“These findings should contribute to informing women and their physicians on making the best choice of treatment for their needs. Randomized controlled trials are needed to further validate these findings,” the study authors wrote.
The review included 14 UAE articles and 15 MRIgHIFU articles published between 2000 and 2020. None of the studies were randomized controlled trials, and none compared the treatments against each other. Additionally, only 7 papers reported percentage reductions.
To perform what they said was the first systematic comparison between UAE and MRIgHIFU, authors calculated weighted-average fibroid percentage changes from baseline through 24 months post-procedure for a total of 1383 UAE-treated patients and 835 treated with MRIgHIFU.
Differences between fibroid reduction rates were statistically significant at 6, 12, and 24 months, with shrinkage increasing over time.1 Among 22 papers reporting fibroid shrinkage through 6 months’ follow-up, weighted-average percentage reductions for UAE and MRIgHIFU were 50.57% (± 15.70%) and 30.06% (± 12.76%), respectively. The corresponding figures at 12 months (6 papers) were 62.78% (± 17.10%) and 25.91% (± 12.64%), respectively, and at 24 months (3 papers), 68.18% and 34.96% (± 4.88%), respectively (p=0.0001 in 6, 12, and 24-month analyses).
Mean percentage reductions for UAE and MRIgHIFU at 3 months were 35.59% (± 19.41%) and 38.31% (± 4.29%), respectively. The fact that the percentage shrinkage for UAE nearly doubled between months 3 and 24 could stem from the gradual effect of the treatment, which can cause progressive ischemia of the fibroid by blocking the uterine artery that supplies it, authors wrote. The 25% to 40% shrinkage associated with MRIgHIFU could be explained by thermal ablation of targeted tissue, leading to cell death and fibroid shrinkage.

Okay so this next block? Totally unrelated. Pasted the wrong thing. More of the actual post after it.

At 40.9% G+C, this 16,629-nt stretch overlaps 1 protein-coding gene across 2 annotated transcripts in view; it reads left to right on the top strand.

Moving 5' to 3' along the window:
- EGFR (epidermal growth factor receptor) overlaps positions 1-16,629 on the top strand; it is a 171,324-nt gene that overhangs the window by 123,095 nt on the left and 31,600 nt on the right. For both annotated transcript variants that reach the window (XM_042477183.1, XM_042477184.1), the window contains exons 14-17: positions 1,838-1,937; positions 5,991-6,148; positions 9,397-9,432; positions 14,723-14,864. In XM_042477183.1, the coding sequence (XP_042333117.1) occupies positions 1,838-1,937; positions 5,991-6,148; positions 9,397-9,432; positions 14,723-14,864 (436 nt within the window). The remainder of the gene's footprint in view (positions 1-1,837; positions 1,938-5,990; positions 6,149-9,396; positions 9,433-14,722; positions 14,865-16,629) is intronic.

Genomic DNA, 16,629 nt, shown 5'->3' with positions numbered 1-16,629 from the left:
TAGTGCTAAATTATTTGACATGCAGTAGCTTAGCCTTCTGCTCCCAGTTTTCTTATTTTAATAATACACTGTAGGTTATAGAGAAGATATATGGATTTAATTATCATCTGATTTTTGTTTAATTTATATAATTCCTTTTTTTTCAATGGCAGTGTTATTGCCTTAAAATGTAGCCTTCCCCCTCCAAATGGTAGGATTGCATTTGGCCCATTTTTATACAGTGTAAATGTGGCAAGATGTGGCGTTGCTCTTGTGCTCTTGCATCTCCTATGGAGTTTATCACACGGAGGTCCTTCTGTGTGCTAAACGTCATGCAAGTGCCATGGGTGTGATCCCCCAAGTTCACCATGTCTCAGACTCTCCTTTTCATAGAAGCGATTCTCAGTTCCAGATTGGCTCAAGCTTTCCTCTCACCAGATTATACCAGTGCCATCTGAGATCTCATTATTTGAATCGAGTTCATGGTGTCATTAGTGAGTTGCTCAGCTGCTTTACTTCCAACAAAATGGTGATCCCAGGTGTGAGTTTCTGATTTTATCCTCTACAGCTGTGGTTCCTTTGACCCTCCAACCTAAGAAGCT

A previous review by Taheri et al. assessed fibroid volume changes following UAE, ultrasound-guided HIFU, and radiofrequency ablation. These authors also found greater fibroid shrinkage for UAE than for HIFU at all intervals up to 26 months.2 However, according to the authors of the review in BMC Women’s Health, Taheri et al. did not exclude patients with prior treatments, other pelvic diseases, or postmenopausal status, all of which can confound results. For example, postmenopausal women might experience lower UAE efficacy due to their reduced estrogen levels.
Among 7 papers reporting UAE complications and 12 reporting MRIgHIFU complications, fever, pain, nausea, vomiting, anorexia, fatigue, abdominal distention, and amenorrhea—transient and permanent—topped the list of combined complications. More patients treated with UAE reported fever, nausea, vomiting, abdominal distention, rashes, and amenorrhea, whereas patients who underwent MRIgHIFU reported more pain, numbness, and skin lesions.
Study limitations included the fact that it did not assess re-intervention rates, symptomatic improvements, quality of life, pregnancy and ovarian reserves, and cost differences between UAE and MRIgHIFU. Although the study included all types of fibroids, authors added, further studies are needed to stratify fibroids based on anatomic location because intramural fibroids may undergo greater volume shrinkage post-UAE.
1. Yerezhepbayeva M, Terzic M, Aimagambetova G, Crape B. Comparison of two invasive non-surgical treatment options for uterine myomas: uterine artery embolization and magnetic resonance guided high intensity focused ultrasound-systematic review. BMC Women’s Health† 2022;22(1):55. Published 2022 Mar 3. doi:10.1186/s12905-022-01627-y
2. Taheri M, Galo L, Potts C, Sakhel K, Quinn SD. Nonresective treatments for uterine fibroids: a systematic review of uterine and fibroid volume reductions. Int J Hyperthermia† 2019;36(1):295-301.